In the work Frankenstein, Mary Shelley describes how Victor Frankenstein creates life from a dead body and hates his creation. Society rejects and hates the Monster, triggering him to hate Victor and himself for being created. The Monster sets out on a quest for revenge and hatred towards Victor, trying to destroy both Victor’s life and the lives of everyone close to him. The Monster is controlled by anger, which causes pain in both Victor and the Monster’s life. The Monster’s quest for revenge shows the controlling aspects of anger.
reality lends itself to the downfall of both Victor and Angier, as well. Victor Frankenstein creates a being with the intention of having it worship him, but instead creates one with a mind of its own. As stated before, Victor and every other character in the novel treat the creature horribly, by neglecting and attacking him due to his questionable outward appearance. Initially, Victor is eager to construct the being. He spends countless hours and sleepless nights working on the project, so many that when his creature does not behave in the manner that he expects, he is disappointed to say the least.
In the book Victor Frankenstein created a creature that he brought back from the dead. Like if he was born again. Since that Victor has been feeling guilty of his creation. In the book Gris Grimley's Frankenstein Victor created a creature in a lab and right after left it to be alone, because he feared what he had created. Then right after that the creature had to figure out how the world works with no help like if he was a newborn baby.
Unlike Victor Frankenstein’s birth, the creature searched for glory from a beginning of loneliness and a craving for love from the humans he wished to be. Even though he was unfamiliar with the typical childhood when he was first ‘awakened’, the monster knew he had “no money, no friends, no kind of property”, and he wished to change that (128). He wanted what everyone else got freely, and even with this unfairness, he tried desperately to earn these ‘normal’ assurances he didn’t already own—like acceptance. When the creature was furiously denied these privileges, he turned away from humanity and their prejudice and looked to his own race, demanding a similar undead wife from Frankenstein. “‘You must create a female for me with whom I can live in the interchange of those sympathies necessary for my being.
Victor’s father, who is Alphonse Frankenstein, and the monsters father, which is Victor. “No father watched my infant days” (Shelley 106) the monster needs a father figure to guide him and teach him like Alphonse did for Victor, but instead the monster is left too his own devices and eventually teaches himself how to talk and how to take care of
One the inside the monster is just like everyone else, all he wants is to be happy and for people to not treat him poorly just because of the way he looks. Victor on the other hand may be normal on the outside, but on the inside he is selfish and bitter. All throughout Mary Shelley's novel she tells a story about how Victor the creator is clearly the real monster and his creation is the victim. Moral of the story the monster in frankenstein is only characterized to be a monster because that's what the people define him to be. Society has certain standards and it you don't meet their requirements then you're considered “abnormal.” Victor frankenstein's may have the standard looks, but his actions are considered to be evil.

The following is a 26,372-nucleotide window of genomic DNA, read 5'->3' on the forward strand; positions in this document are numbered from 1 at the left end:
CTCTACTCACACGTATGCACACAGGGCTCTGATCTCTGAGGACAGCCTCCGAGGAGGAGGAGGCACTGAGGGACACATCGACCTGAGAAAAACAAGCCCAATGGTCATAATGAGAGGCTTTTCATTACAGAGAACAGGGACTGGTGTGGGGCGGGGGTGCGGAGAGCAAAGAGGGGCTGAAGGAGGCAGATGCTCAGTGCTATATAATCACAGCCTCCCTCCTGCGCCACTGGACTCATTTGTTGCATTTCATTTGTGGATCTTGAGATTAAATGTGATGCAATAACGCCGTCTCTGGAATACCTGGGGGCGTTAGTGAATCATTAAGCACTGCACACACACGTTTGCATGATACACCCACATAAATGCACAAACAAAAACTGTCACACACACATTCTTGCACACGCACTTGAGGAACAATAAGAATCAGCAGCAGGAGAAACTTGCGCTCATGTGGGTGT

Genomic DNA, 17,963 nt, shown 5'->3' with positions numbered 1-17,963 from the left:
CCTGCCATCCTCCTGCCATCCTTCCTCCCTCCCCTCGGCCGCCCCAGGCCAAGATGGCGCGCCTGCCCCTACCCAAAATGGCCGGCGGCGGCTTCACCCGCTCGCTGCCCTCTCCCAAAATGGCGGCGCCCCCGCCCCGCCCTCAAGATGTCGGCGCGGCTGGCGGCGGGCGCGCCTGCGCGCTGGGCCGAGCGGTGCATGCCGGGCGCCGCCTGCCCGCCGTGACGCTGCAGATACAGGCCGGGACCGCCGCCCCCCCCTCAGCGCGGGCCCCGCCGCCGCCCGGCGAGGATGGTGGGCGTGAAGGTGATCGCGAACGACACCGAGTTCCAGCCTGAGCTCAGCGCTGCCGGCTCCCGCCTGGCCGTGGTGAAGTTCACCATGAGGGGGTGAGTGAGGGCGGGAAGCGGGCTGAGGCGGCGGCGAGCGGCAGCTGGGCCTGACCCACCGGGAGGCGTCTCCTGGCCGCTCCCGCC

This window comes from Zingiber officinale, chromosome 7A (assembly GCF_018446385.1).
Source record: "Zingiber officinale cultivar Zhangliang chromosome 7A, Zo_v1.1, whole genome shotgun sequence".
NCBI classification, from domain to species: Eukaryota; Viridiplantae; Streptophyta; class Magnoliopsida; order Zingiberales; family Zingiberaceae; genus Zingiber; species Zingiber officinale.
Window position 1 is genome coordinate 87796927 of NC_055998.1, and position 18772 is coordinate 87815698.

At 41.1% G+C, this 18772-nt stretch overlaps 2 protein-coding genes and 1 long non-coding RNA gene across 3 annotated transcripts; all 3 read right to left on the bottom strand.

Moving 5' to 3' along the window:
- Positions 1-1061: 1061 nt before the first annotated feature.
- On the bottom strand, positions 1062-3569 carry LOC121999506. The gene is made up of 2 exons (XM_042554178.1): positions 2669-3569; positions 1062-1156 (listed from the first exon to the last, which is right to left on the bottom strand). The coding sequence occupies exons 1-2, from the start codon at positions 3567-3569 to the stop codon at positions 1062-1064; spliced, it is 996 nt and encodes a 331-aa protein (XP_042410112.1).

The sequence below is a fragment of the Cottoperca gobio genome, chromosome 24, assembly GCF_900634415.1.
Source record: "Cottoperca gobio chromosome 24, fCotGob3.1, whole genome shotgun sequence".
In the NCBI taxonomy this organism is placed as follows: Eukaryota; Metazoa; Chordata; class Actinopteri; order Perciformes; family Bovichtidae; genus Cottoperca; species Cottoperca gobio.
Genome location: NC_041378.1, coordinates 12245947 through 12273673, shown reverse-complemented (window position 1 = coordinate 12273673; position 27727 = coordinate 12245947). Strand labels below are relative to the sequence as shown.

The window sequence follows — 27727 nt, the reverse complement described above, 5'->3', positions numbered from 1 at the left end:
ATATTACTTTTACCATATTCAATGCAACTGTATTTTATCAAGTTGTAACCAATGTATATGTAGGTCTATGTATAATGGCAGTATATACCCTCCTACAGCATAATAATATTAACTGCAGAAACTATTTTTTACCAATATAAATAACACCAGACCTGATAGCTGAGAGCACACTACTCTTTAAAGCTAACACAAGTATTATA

It becomes evident that up until this point, although everyone else has perceived him as a monster, Frankenstein’s creation does not see himself as a monster. He has no reason to do so. People run away from him, at times screaming, but he does not understand why, for he brings no harm to them. However, in chapter 12, after observing Felix and Agatha’s appearances and comparing them to his own, he begins to be scared of his own reflection. He finally registers that he is different than them, and from here on out he “[becomes] fully convinced that [he is] in reality the monster”
Shelly and Ishiguro both deal with the unnatural creation of life and the repercussions of ‘playing god', However, Shelley and Ishiguro have different attitudes and approaches towards this. The novels both deal with themes such as responsibility, ensoulment and what makes things morally right and wrong. In Frankenstein the doctor's creation and the cloning. Although not in detail we can that in never let me go the cloning is unnatural as it is clear throughout the novel that the clones are unable to have children. Therefore in both novels, it is clear that the monster and the clones are all created through unnatural means and humanities fascination with science.
Billionaire businessman Shiv Nadar once exclaimed, “If you are calm about your ambitions, you become confident of achieving what you set out to do”. Opposingly in Mary Shelley’s Frankenstein, Victor is frantic about his goals and ambitions to create a massive super-human that will be forever indebted to it’s creator. Victor’s also unconfident and avoids telling anyone about his work, the creature, until after completion. Mary Shelley uses Victor to emphasize that one should possess less ambition, as when acted upon too prominently it degrades people’s physical and mental health. While working on the creature, Victor Frankenstein ignores his own physical health due to his overpowering ambition to keep working.
Monstrous deeds make monstrous people. Victor Frankenstein and his creature were both born pure. Victor grew up in an amazing childhood surrounded by compassion, and when the creature was born he was kind. The pureness that resided in both the creature and Frankenstein soon fades to evil. They become vengeful towards those who hurt them.